Complete farce that the public service which had allowed Malaysia’s international corruption ranking to plunge from 23rd to 37th placing in past nine years should be preparing a National Integrity Plan
by Lim Kit Siang
(Penang, Friday): The country and people have been taken by surprise by the announcement of the Chief Secretary to the Government Tan Sri Samsudin Osman yesterday that the National Integrity Plan, which will provide guidelines for public and private-sector employees and the society on the formation of a nation with integrity, will be submitted to the Cabinet end of next month. (Bernama)
Although Samsuddin said that the secretariat preparing the plan was now holding a series of seminars for sectors like the public and private sectors, non-governmental organisations, professional bodies and schools to get their views, it is clear that the whole process suffers from the fatal flaw of minimal public participation as there had been no public discussion or debate of such a plan in the media whatsoever.
It is a complete farce that the public service which had allowed Malaysia’s international corruption ranking to plunge from 23rd to 37th placing in the past nine years in the annual Transparency International Corruption Perception Index (CPI) should be preparing a National Integrity Plan, when this should be entrusted to an independent, credible and reputable National Integrity Commission.
The National Integrity Plan should have as its objective the establishment and strengthening of a National Integrity System which is a holistic approach dealing in its totality with the goal of promoting good government and good governance by firstly, combating corruption, public misconduct and misappropriations and secondly, ensuring efficient and effective government working in the public interest.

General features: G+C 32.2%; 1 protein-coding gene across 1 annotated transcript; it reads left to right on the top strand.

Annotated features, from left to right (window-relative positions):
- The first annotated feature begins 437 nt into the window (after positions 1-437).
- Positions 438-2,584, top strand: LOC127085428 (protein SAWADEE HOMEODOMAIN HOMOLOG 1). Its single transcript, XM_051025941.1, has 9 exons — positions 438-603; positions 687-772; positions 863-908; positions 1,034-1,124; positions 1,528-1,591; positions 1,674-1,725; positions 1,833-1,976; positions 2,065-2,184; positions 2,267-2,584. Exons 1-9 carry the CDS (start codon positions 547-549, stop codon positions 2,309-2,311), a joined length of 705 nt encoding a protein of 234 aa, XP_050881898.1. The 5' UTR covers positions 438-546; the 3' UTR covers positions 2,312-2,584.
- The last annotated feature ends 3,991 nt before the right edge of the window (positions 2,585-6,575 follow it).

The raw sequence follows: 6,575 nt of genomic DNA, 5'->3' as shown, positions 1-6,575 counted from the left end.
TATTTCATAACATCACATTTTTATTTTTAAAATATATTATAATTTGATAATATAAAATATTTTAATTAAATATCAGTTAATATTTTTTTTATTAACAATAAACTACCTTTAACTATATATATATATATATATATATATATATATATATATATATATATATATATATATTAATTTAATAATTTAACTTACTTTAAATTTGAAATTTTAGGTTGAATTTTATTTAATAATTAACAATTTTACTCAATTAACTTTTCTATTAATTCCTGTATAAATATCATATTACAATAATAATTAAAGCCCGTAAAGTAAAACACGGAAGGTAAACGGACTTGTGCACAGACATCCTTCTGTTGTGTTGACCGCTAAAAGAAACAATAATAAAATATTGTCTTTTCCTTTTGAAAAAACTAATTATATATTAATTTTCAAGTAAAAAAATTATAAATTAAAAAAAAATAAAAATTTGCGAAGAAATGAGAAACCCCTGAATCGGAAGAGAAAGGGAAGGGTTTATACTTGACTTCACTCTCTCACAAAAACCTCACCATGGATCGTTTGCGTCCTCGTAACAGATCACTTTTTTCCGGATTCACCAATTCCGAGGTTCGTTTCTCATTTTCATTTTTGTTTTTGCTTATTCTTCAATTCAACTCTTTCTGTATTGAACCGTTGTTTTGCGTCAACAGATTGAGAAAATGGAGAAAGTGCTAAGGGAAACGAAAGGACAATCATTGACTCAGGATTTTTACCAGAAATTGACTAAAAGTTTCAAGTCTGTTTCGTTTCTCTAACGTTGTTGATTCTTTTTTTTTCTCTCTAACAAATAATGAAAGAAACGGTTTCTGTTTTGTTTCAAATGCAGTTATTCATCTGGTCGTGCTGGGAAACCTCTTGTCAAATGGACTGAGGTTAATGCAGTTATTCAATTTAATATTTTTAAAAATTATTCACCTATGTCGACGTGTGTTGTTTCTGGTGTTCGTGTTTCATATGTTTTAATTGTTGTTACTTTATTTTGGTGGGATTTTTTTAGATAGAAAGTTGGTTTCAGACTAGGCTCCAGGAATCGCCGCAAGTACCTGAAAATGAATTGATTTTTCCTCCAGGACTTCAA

Examples from other countries have shown that among the many important elements of such a holistic approach for a National Integrity Plan include issues such as:
Can a National Integrity Plan drafted by the public service deal with any of these key issues of a National Integrity System, and if not, what is the use of such a draft National Integrity Plan?
Will a National Integrity Plan drafted by civil servants propose the public declaration of assets by Cabinet Ministers, emulating New Zealand, whose Cabinet Ministers are required to declare in writing financial interests and assets that they hold, including shares and property, and the Register of Ministers’ interests is tabled in the New Zealand Parliament, thereby becoming a public document and open to scrutiny by the media?
Will a National Integrity Plan drafted by civil servants propose that the Anti-Corruption Agency (ACA) be taken out of the purview of the Prime Minister’s Department and be made answerable only to Parliament, with the establishment of an all-party Parliamentary Committee on Corruption and Public Service Ethics to monitor the ACA performance and its fight against corruption?
Will a National Integrity Plan drafted by civil servants propose that Malaysia fully embrace the right to information as the foundation to build good governance, transparency, accountability and to eliminate corruption, with a liberal access to information regime allowing for investigative journalism to help in the war against corruption?
Will a National Integrity Plan drafted by civil servants propose wide-ranging Whistleblowers Protection provisions, whether legislative or administrative, giving immunity from departmental victimization or criminal prosecution such as under the Official Secrets Act to serving or retired public servants who perform the “national service” to expose corruption and misconduct in the civil service?
As the answers to the four above questions are in the negative, the Prime Minister Datuk Seri Abdullah Ahmad Badawi should establish an independent, credible and reputable National Integrity Commission to draft a National Integrity Plan, involving all stakeholders in the country and making full use of the mass media to ensure a meaningful start to introduce a new culture of public integrity with zero tolerance for corruption, so that Malaysia can be ranked among the world’s ten least corruption nations.
* Lim Kit Siang, DAP National Chairman